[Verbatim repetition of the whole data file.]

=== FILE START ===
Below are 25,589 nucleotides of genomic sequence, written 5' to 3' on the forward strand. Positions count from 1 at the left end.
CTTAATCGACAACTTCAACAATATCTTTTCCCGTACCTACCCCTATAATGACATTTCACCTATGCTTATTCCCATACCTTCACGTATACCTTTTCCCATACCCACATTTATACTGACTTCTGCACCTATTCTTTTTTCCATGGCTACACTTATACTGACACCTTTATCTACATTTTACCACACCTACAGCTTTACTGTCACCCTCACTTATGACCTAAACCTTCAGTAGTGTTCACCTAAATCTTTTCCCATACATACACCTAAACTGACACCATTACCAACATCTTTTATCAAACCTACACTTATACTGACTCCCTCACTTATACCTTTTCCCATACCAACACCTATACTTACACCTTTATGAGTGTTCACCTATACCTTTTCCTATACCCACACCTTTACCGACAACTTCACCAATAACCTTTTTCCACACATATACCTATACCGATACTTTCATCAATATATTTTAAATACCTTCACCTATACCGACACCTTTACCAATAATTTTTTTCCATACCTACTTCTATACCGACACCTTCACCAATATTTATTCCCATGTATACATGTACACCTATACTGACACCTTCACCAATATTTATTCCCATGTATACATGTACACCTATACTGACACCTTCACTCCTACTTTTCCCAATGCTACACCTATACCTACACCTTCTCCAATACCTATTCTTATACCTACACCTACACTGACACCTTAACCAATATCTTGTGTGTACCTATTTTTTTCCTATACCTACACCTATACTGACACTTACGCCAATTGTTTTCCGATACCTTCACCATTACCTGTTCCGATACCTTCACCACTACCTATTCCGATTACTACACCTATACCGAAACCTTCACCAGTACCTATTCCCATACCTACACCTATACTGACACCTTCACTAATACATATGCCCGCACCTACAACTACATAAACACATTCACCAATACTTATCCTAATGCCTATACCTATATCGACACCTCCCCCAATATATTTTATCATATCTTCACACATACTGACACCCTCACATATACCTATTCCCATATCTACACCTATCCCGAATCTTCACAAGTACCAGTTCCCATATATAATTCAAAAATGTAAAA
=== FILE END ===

Below are 25,589 nucleotides of genomic sequence, written 5' to 3' on the forward strand. Positions count from 1 at the left end.
CTTAATCGACAACTTCAACAATATCTTTTCCCGTACCTACCCCTATAATGACATTTCACCTATGCTTATTCCCATACCTTCACGTATACCTTTTCCCATACCCACATTTATACTGACTTCTGCACCTATTCTTTTTTCCATGGCTACACTTATACTGACACCTTTATCTACATTTTACCACACCTACAGCTTTACTGTCACCCTCACTTATGACCTAAACCTTCAGTAGTGTTCACCTAAATCTTTTCCCATACATACACCTAAACTGACACCATTACCAACATCTTTTATCAAACCTACACTTATACTGACTCCCTCACTTATACCTTTTCCCATACCAACACCTATACTTACACCTTTATGAGTGTTCACCTATACCTTTTCCTATACCCACACCTTTACCGACAACTTCACCAATAACCTTTTTCCACACATATACCTATACCGATACTTTCATCAATATATTTTAAATACCTTCACCTATACCGACACCTTTACCAATAATTTTTTTCCATACCTACTTCTATACCGACACCTTCACCAATATTTATTCCCATGTATACATGTACACCTATACTGACACCTTCACCAATATTTATTCCCATGTATACATGTACACCTATACTGACACCTTCACTCCTACTTTTCCCAATGCTACACCTATACCTACACCTTCTCCAATACCTATTCTTATACCTACACCTACACTGACACCTTAACCAATATCTTGTGTGTACCTATTTTTTTCCTATACCTACACCTATACTGACACTTACGCCAATTGTTTTCCGATACCTTCACCATTACCTGTTCCGATACCTTCACCACTACCTATTCCGATTACTACACCTATACCGAAACCTTCACCAGTACCTATTCCCATACCTACACCTATACTGACACCTTCACTAATACATATGCCCGCACCTACAACTACATAAACACATTCACCAATACTTATCCTAATGCCTATACCTATATCGACACCTCCCCCAATATATTTTATCATATCTTCACACATACTGACACCCTCACATATACCTATTCCCATATCTACACCTATCCCGAATCTTCACAAGTACCAGTTCCCATATATAATTCAAAAATGTAAAA